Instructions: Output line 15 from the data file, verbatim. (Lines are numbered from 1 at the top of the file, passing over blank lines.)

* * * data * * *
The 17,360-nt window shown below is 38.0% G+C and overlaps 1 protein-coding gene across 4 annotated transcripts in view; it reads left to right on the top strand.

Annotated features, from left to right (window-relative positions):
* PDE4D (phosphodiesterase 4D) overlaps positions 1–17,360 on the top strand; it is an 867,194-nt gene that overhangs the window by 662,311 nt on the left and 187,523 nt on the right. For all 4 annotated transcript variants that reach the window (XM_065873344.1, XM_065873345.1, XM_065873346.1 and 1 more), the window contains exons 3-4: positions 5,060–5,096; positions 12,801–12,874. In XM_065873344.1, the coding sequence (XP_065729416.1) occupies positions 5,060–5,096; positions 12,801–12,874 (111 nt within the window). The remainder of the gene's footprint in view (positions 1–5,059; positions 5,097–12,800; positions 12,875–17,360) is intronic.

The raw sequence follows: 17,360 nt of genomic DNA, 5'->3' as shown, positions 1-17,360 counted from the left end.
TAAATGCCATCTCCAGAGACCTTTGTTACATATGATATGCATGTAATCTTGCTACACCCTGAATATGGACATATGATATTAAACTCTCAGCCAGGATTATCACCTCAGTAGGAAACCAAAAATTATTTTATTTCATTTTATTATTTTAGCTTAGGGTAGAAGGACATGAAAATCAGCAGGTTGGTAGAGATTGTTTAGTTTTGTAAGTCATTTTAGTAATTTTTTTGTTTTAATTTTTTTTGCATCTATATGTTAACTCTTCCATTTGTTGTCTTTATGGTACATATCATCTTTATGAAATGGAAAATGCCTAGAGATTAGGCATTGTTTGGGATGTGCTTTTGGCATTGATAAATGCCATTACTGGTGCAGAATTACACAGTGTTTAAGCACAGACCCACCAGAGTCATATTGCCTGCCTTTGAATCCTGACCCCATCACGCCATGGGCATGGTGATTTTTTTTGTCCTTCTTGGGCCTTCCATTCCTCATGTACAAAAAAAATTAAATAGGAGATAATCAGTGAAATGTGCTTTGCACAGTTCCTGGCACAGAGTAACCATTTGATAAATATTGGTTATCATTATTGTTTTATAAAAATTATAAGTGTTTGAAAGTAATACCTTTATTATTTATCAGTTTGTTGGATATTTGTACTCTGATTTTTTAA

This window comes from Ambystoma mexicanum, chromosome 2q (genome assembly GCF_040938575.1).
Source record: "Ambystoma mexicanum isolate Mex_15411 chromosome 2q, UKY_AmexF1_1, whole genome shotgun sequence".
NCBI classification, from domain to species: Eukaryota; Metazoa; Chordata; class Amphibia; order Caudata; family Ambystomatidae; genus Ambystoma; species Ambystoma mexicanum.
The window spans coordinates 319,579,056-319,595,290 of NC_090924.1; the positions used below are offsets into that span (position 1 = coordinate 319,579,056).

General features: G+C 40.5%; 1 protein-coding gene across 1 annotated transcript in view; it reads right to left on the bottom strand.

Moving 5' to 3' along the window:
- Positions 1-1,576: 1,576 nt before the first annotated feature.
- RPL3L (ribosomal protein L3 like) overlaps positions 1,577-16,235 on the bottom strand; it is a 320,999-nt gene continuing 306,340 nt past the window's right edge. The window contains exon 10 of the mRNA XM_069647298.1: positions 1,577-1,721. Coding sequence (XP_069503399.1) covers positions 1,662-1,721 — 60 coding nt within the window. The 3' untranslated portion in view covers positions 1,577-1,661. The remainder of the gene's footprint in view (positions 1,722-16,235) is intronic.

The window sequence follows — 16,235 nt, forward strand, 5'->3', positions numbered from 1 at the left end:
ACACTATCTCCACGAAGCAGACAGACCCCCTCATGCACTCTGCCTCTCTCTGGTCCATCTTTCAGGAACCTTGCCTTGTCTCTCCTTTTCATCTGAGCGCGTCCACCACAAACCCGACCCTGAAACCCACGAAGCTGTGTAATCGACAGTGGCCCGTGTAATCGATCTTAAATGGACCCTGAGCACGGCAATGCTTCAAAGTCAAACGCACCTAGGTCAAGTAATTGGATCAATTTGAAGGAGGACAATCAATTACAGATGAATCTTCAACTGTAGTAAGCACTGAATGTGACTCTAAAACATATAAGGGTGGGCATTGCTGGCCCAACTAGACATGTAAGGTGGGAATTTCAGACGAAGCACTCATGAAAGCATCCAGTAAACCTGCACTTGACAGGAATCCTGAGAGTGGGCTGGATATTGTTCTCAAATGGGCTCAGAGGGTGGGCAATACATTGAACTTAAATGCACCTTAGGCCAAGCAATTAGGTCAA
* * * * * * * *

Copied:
ACACTATCTCCACGAAGCAGACAGACCCCCTCATGCACTCTGCCTCTCTCTGGTCCATCTTTCAGGAACCTTGCCTTGTCTCTCCTTTTCATCTGAGCGCGTCCACCACAAACCCGACCCTGAAACCCACGAAGCTGTGTAATCGACAGTGGCCCGTGTAATCGATCTTAAATGGACCCTGAGCACGGCAATGCTTCAAAGTCAAACGCACCTAGGTCAAGTAATTGGATCAATTTGAAGGAGGACAATCAATTACAGATGAATCTTCAACTGTAGTAAGCACTGAATGTGACTCTAAAACATATAAGGGTGGGCATTGCTGGCCCAACTAGACATGTAAGGTGGGAATTTCAGACGAAGCACTCATGAAAGCATCCAGTAAACCTGCACTTGACAGGAATCCTGAGAGTGGGCTGGATATTGTTCTCAAATGGGCTCAGAGGGTGGGCAATACATTGAACTTAAATGCACCTTAGGCCAAGCAATTAGGTCAA